Film Spotlight: More Than Honey (documentary)

I've shut out documentaries for most of my life. While I appreciated their information, I didn't think they were entertaining enough to watch in my free time. I was wrong! I've recently been obsessed with Netflix's selection of documentaries.

In this post, I spotlight my most recent watch - More Than Honey.

"If bees were to disappear from the globe, mankind would only have four years left to live." -Albert Einstein

("Teddy Bear Bees" are the cutest thing ever)

My interest in bees first began when I took a class on insects, which made me realize how misunderstood and under-loved insects are. It amazed me how complex the bee-life is and how less dangerous bees are than we are led to believe.

In fact, as pollinators, they are responsible for a large part of our produce. I heard similar facts to "Bees are responsible for 1/3 of our food" in my class, but it hit me on a deeper level after getting to know bees better through this documentary.

- it's beautifully shot, which is important when trying to capture an organism so small
- it explores bee life on a wide scope, ranging across continents, and showing one region where people must make do without bees
- it gives insight into commercial vs. traditional beekeeping methods

Commercial Treatment of Bees

Basically bees are at the service of evil communists, just as all factory farmed animals are.

The film shows bees being loaded into trucks to go across the country pollinating at the will of their human owners. Their colonies are manipulated into creating more bees, amongst other things, to reach quotas. As a result of human disruption, their immune systems are being weakened, which is creating a long-lasting impact.

It seems so contradictory that they are traded as commodities and then used and discarded, as if they're worthless. After the pollinating work was done, the farm sprayed chemicals which killed the bees. The poor bee fell instantaneously off the flower to its death :'(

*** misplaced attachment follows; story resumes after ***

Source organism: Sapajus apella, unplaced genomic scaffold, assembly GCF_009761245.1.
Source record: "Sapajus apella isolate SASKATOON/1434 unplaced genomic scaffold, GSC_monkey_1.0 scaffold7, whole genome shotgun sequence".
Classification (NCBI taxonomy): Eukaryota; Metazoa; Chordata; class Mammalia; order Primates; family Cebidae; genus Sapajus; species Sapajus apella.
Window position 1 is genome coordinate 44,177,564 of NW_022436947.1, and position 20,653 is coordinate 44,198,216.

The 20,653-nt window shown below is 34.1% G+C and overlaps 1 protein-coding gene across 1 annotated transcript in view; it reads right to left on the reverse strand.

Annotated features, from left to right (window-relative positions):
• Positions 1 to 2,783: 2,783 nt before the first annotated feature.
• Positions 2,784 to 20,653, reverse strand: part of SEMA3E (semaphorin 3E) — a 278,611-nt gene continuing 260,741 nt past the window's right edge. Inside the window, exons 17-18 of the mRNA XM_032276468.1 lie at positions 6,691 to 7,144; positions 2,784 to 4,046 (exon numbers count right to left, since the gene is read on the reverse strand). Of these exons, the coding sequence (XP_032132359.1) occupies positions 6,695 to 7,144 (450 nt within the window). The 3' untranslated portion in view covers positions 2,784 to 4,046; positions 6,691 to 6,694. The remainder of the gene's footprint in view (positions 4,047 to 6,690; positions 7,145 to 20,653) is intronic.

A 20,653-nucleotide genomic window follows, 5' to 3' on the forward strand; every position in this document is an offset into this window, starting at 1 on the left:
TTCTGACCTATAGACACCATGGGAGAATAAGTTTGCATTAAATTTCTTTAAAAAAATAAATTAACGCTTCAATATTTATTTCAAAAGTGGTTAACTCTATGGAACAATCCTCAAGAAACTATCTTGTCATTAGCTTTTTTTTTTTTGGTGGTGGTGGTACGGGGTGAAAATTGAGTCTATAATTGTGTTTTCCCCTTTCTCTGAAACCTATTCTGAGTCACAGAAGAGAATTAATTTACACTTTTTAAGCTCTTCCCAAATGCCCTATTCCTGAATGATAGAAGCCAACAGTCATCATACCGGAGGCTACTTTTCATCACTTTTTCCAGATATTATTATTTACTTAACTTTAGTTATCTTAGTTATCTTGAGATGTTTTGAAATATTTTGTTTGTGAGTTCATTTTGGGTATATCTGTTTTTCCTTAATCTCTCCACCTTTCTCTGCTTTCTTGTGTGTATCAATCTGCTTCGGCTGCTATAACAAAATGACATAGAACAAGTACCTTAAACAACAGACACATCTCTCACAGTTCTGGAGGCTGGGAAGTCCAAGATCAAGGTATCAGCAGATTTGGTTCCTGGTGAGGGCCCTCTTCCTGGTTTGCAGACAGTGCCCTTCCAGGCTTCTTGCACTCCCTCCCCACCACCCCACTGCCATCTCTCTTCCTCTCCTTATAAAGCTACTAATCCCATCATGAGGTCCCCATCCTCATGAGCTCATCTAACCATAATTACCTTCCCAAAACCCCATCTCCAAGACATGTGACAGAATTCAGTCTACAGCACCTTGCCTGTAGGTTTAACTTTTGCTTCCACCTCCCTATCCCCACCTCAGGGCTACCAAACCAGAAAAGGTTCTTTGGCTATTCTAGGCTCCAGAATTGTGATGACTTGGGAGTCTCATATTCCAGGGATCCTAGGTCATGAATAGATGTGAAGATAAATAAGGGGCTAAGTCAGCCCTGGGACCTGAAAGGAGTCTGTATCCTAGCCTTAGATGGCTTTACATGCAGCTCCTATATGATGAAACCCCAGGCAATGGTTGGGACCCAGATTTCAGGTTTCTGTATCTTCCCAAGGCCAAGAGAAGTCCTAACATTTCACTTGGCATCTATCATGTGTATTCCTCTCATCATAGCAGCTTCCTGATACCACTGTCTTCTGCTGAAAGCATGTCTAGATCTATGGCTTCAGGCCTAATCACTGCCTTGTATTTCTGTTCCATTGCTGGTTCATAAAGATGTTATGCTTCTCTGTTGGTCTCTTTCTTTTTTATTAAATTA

All of this is especially disturbing considering how dependent we are on bees for pollination and for our food. Even vegetarians are dependent on the work of bees. Is there less attention to bees due to their size? Maybe it's the stigma around insects that they are disgusting, worthless, and don't think or feel? Entire colonies often don't survive the trips they are forced to undergo, but if we imagined it as truckfulls of another animal dying would that visual be more disturbing?


Is your beauty routine disrupting the life of bees?

Honey masks are super popular in the green beauty world and honey is also prevalent in store-bought skincare. My current body scrub has honey, so I won't be re-purchasing that. I'm also going to avoid buying any other beauty products with honey or beeswax because it contributes to this factory farming frenzy, which treats animals like worthless slaves.

We owe our livelihoods to bees. Not everyone in the world is vegan, so I know that the "animals should be treated fairly" mindset isn't for everyone. I, myself, still use dairy products which is arguably just as bad as using honey, but it's all about doing what you can to reduce harm and changing the mentality you have towards other animals.

Ethical honey?

I'm going to look for other options, whether that be honey alternatives or more ethical honey.
Is free-range honey a thing?

Unfortunately, I've been having difficulty finding information on companies' beekeeping practices. For now, I'll just have to assume the worst. Local honey is probably the lesser evil, but that isn't easily accessible and also doesn't solve the problem of products w/ honey. I'm sure beauty brands are more concerned with making you look good than in bee welfare.

There doesn't seem to be a viable middle-ground for using honey's properties at a minimal level of disruption to the bees. It seems like you either need to be vegan on this topic or be an ignorant, greedy capitalist.

The next time you use honey, or eat any produce, 
appreciate what the bees have bestowed upon you.

More Than Honey is on Netflix. For more info, here's the film's official site.

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